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Leftovers: Software

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Software
  • Audacity 2.1.3 Released with Minor New Features
  • Kodi Is Getting A Proper Netflix Plugin

    The Kodi HTPC software will soon have a "real" Netflix plugin/add-on for making a better show/movie watching experience.

  • See Lyrics for Any Song on Spotify with This Ubuntu App

    It’s been several months since Spotify removed the lyrics function from it’s apps, and it shows no signs of returning soon. If you liked being able to tap a button to instantly see lyrics for the currently playing song, we’ve found a nifty little indicator applet that can help.

  • WordGrinder: Distraction-Free Writing From the Command Line

    A few months back while perusing the latest news from the open source media, I came across an article listing five favorite command line tools, or some such nonsense. It turned out that one of the items on the list was a command line “word processor,” WordGrinder, which the article’s writer claimed to be an uber-easy way to write from the command line.

    As it happened, I’d been looking for that very thing, so I immediately looked in the Mint/Ubuntu repositories, found it, installed it and took a look. Unfortunately, at the time I was busy, facing a couple of deadlines, so when I couldn’t figure the first thing out about it in five seconds or less, I closed the terminal and went to Bluefish to finish an article I was writing, while vowing to return to look further into WordGrinder as soon as I finished.

  • Calibre 2.82 Open-Source Ebook Manager Launches with Various Improvements

    Calibre developer Kovid Goyal announced a new maintenance update of his open-source, free, cross-platform and powerful ebook library management software, versioned 2.82.

    Calibre 2.82 comes just one week after the previous point release, namely Calibre 2.81, which means that it's mostly a bugfix update that addresses various of the issues reported by users lately, and updates the supported news sources.

More in Tux Machines

OSS: IBM, Logz.io, Forbes FUD and OpenAI

Graphics: Mesa and More

Red Hat Leftovers

Kernel: CH341 and LWN Articles (Just Freed)

  • Linux Adds CH341 GPIO
    There was a time when USB to serial hardware meant one company: FTDI. But today there are quite a few to choose from and one of the most common ones is the WCH CH341. There’s been support for these chips in Linux for a while, but only for use as a communication port. The device actually has RS232, I2C, SPI, and 8 general purpose I/O (GPIO) pins. [ZooBaB] took an out-of-tree driver that exposes the GPIO, and got it working with some frightening-looking CH341 boards.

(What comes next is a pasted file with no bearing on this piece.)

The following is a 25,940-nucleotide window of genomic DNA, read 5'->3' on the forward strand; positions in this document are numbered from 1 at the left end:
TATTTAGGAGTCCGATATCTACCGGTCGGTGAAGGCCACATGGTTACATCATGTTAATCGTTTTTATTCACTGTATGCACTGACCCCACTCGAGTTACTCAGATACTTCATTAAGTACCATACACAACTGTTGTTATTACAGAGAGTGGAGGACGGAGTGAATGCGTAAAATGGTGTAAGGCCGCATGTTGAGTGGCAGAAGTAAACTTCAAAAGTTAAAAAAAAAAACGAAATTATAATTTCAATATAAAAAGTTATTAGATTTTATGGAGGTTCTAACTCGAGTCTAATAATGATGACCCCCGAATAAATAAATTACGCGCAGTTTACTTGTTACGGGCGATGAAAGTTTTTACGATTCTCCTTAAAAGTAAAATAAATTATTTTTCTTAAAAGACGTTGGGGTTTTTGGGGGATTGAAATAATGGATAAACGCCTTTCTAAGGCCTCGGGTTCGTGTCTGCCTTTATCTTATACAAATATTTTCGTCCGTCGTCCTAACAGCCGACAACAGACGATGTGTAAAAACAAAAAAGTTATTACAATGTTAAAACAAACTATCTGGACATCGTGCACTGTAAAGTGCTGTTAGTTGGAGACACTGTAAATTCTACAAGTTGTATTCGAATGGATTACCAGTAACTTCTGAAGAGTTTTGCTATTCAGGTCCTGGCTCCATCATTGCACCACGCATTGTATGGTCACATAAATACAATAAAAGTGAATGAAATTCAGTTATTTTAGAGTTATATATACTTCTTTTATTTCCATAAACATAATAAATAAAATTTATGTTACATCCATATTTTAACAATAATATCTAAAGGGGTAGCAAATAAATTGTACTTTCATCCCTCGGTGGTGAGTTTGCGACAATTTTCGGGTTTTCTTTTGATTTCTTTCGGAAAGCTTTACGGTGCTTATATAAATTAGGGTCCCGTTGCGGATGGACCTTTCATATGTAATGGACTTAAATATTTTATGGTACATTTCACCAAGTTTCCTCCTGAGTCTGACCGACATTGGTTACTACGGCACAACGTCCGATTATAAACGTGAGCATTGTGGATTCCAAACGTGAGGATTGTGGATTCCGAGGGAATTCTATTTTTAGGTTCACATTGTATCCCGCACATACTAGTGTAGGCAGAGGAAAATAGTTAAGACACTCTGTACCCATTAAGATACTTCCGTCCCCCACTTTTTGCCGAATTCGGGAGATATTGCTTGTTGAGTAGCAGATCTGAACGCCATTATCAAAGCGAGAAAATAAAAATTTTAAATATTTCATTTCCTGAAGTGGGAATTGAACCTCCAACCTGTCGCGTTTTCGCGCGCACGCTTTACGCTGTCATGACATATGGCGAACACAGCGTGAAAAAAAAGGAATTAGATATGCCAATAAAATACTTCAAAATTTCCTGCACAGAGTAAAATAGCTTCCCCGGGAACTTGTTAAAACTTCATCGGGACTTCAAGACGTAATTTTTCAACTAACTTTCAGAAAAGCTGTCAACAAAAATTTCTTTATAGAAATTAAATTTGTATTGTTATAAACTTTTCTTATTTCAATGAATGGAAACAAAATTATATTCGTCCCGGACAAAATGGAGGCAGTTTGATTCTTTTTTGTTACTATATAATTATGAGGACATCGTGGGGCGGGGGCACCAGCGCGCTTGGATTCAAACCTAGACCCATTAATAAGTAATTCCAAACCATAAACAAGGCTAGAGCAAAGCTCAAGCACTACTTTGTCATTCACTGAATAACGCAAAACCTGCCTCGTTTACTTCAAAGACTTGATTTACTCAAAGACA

• Shrinking the kernel with an axe
    This is the third article of a series discussing various methods of reducing the size of the Linux kernel to make it suitable for small environments. The first article provided a short rationale for this topic, and covered link-time garbage collection. The second article covered link-time optimization (LTO) and compared its results to link-time garbage collection. In this article we'll explore ways to make LTO more effective at optimizing kernel code away, as well as more assertive strategies to achieve our goal.
  • The rest of the 4.16 merge window
    At the close of the 4.16 merge window, 11,746 non-merge changesets had been merged; that is 5,000 since last week's summary. This merge window is thus a busy one, though not out of line with its predecessors — 4.14 had 11,500 changesets during its merge window, while 4.15 had 12,599. Quite a bit of that work is of the boring internal variety; over 600 of those changesets were device-tree updates, for example. But there was still a fair amount of interesting work merged in the second half of the 4.16 merge window; read on for the highlights.